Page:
Posts Tagged ‘Sussex County Council’

Mike Vincent says his work is done

February 2, 2011

You really never know what will happen during a Sussex County Council meeting. If nothing else, it’s a great place for quotes.

During a discussion over a conditional-use application for Lawson’s Produce in Harbeson Tuesday, Feb. 1, something unusual occurred.

Council members Joan Deaver, Sam Wilson and Vance Phillips agreed to change three conditions recommended by the county’s planning and zoning commission. It’s rare that Wilson and Phillips see eye-to-eye with Deaver on anything. The three voted for the changes and for the conditional use to pave the way for a mulching operation.

The action prompted Council President Mike Vincent to comment on the historical event.

“I’ve only been president for one month, and I already have Joan, Sam and Vance on the same page. My work is done,” he said.

The comment drew smiles from the council and another comment from Phillips who said the quote would likely end up in this blog. He was right.

The Oracle of Sussex County

February 2, 2011

During the Tuesday, Feb. 1 Sussex County Council meeting, a familiar voice was heard. Joe Conaway, a former county administrator who is known for speaking his mind, got involved in a debate with Councilman George Cole over the merits of allowing time extensions to developers.

During the discussion, Conaway came up with this piece of advice: “Sometimes, even if you do it wrong, you have to do something.”

Based on his comments and observations, Cole called Conaway the Oracle of Sussex County.

It’s a title the jovial Conaway is probably proud of.

Walking wounded in Sussex County

January 6, 2011

The walking wounded – Dave Baker and J. Everett Moore.

Sussex County Council chambers is slowly becoming the room of the walking wounded, and it’s beginning to creep around the council table.

First, County Administrator Dave Baker fell off his deck Thanksgiving Day, broke a bone in his kneecap and has been on crutches ever since. Now, county attorney J. Everett Moore is sporting an eye patch following unexpected eye surgery to start off the new year. He said someone must have been playing a cruel joke on him during the Tuesday, Jan. 4 council meeting, as he had to read a stack of letters –many more than normal – to council.

Because the two sit side-by-side at the table, Councilman Sam Wilson might start worrying a little since he is third in line.

Suggestions for resolutions

December 30, 2010

I’m sure Sussex County Council members make their own New Year’s resolutions, but perhaps they should consider the following:

Sam Wilson will sit closer to the microphone in 2011 so people can hear what he is saying. (This is a repeat resolution from last year.)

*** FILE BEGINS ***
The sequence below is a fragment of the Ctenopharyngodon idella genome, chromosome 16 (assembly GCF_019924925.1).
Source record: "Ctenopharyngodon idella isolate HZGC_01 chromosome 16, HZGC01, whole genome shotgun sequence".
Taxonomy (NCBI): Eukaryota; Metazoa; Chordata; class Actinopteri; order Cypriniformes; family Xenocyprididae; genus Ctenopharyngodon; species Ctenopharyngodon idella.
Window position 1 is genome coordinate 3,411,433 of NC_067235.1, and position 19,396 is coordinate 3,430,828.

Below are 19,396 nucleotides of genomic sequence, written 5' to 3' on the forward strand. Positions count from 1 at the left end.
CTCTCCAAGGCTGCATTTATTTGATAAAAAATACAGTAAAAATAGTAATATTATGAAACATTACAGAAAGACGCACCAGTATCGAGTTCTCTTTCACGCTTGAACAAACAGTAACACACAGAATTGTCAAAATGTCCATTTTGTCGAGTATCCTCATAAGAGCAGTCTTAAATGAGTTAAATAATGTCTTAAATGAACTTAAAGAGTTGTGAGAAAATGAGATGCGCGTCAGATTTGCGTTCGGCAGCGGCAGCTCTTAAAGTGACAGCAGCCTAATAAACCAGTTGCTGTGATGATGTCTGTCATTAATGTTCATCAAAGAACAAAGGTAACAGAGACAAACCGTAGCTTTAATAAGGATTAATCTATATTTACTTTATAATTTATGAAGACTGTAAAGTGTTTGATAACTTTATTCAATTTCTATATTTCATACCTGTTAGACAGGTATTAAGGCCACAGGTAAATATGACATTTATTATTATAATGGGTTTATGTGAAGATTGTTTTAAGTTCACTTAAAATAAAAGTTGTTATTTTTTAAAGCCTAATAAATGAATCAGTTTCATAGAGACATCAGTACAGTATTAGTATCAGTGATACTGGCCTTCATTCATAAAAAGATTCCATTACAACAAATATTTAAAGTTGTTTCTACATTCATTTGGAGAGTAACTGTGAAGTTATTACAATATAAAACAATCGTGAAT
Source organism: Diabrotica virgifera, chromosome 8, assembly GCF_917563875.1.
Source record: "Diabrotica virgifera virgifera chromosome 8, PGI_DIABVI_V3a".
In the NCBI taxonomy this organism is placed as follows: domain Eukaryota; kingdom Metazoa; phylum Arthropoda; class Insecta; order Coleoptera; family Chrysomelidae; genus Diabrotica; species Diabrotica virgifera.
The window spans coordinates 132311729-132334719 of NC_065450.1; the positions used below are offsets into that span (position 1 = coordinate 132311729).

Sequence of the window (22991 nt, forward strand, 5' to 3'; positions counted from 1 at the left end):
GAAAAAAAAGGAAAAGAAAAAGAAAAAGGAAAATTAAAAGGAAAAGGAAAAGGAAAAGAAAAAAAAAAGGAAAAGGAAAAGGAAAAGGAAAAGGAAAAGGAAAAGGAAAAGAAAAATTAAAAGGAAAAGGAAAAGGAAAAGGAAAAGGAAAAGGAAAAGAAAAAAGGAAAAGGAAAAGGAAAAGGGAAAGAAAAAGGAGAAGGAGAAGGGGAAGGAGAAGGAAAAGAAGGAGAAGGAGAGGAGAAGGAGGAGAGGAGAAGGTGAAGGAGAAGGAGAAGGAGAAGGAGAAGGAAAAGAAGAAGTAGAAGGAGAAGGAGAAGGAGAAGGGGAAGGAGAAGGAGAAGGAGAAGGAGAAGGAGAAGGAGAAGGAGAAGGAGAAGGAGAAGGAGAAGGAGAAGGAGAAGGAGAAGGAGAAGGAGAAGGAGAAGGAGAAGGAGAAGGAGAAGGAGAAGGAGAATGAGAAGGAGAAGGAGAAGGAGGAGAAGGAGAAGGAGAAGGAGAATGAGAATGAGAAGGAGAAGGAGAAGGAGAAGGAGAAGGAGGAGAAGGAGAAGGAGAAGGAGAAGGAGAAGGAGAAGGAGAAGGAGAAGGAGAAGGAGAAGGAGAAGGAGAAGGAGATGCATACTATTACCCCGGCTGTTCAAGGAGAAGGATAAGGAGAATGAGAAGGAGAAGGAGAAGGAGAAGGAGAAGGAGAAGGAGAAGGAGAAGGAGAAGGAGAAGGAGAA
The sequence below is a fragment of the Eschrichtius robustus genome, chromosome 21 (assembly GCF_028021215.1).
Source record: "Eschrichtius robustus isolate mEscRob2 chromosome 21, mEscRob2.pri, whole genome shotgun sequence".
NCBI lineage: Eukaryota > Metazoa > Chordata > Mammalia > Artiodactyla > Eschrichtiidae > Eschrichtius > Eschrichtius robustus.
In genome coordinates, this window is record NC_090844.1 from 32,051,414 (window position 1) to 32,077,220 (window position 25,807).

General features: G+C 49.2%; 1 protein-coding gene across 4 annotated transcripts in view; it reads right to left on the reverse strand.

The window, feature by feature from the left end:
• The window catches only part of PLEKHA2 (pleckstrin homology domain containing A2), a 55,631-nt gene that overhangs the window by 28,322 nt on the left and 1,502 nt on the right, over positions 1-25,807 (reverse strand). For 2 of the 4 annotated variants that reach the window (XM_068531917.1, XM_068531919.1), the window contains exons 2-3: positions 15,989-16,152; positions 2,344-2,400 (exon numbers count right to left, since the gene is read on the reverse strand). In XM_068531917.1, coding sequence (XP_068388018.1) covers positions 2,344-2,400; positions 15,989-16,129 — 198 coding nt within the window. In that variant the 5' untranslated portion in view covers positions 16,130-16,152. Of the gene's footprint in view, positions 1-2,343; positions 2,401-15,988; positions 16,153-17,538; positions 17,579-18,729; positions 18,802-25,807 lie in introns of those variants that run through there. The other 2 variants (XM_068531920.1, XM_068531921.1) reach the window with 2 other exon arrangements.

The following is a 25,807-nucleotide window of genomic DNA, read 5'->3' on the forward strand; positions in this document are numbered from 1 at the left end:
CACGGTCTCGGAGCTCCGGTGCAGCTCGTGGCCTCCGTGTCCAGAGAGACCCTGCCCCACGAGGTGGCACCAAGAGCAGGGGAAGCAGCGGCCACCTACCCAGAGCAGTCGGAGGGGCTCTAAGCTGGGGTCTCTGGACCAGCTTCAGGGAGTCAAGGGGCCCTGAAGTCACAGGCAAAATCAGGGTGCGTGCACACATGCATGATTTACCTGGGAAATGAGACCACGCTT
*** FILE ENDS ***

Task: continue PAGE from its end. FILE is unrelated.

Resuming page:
George Cole will finally write a book called “Quips and Quotes from the Council Chambers.”

Vance Phillips, and others, will resolve to vote on every issue, but if they don’t vote, they will give a clear-cut reason for their action.

Joan Deaver will push to get an adequate public facilities ordinance passed in 2011.

Mike Vincent, who has a fairly decent track record in this regard, will make sure he travels to coastal Sussex on a regular basis.

I’m sure there are many people out there who come up with a list of their own.

Look out when Kramer gets on line

December 16, 2010

Dan Kramer of Greenwood, the most consistent county council meeting attendee in history, has done something he said he would never do. He has purchased a computer and plans to start his own blog on county matters in 2011.

If he is able to get the blog off the ground, it should make for some very interesting reading. Kramer used to address council members on a regular basis on a variety of topics, but he has been silent throughout most of 2010 because council instituted a new public participation policy. Under the policy, those who wish to speak to council must sign in and are restricted to three minutes more or less. In addition, those who speak are not permitted to address specific council members.

Kramer has a few choice words for the policy and as a protest has remained quiet. That could all change with Kramer’s musings on the world wide web.

It will be over soon

October 27, 2010

Soon, those terrible ads will stop. Soon, pundits will stop pointing fingers. Soon, we will be able to answer our phones without fear of taking part in a political survey. Soon, we can get our mail and not filter through the propaganda spouted out by politicians.

It will come to an end Wednesday, Nov. 3, after the mid-term election results are final, or at least most of them.

Political experts are predicting a Republican resurgence that could put the party back in control of the U.S. Senate and House. If that occurs, prepare for a wild ride during the final two years of the Obama administration.

On the local level, two Sussex County Council incumbents, Vance Phillips in District 5 and George Cole in District 4, are hoping they can ride the projected Republican tsunami into another four-year seat. Combined, the two have nearly 40 years of experience on council.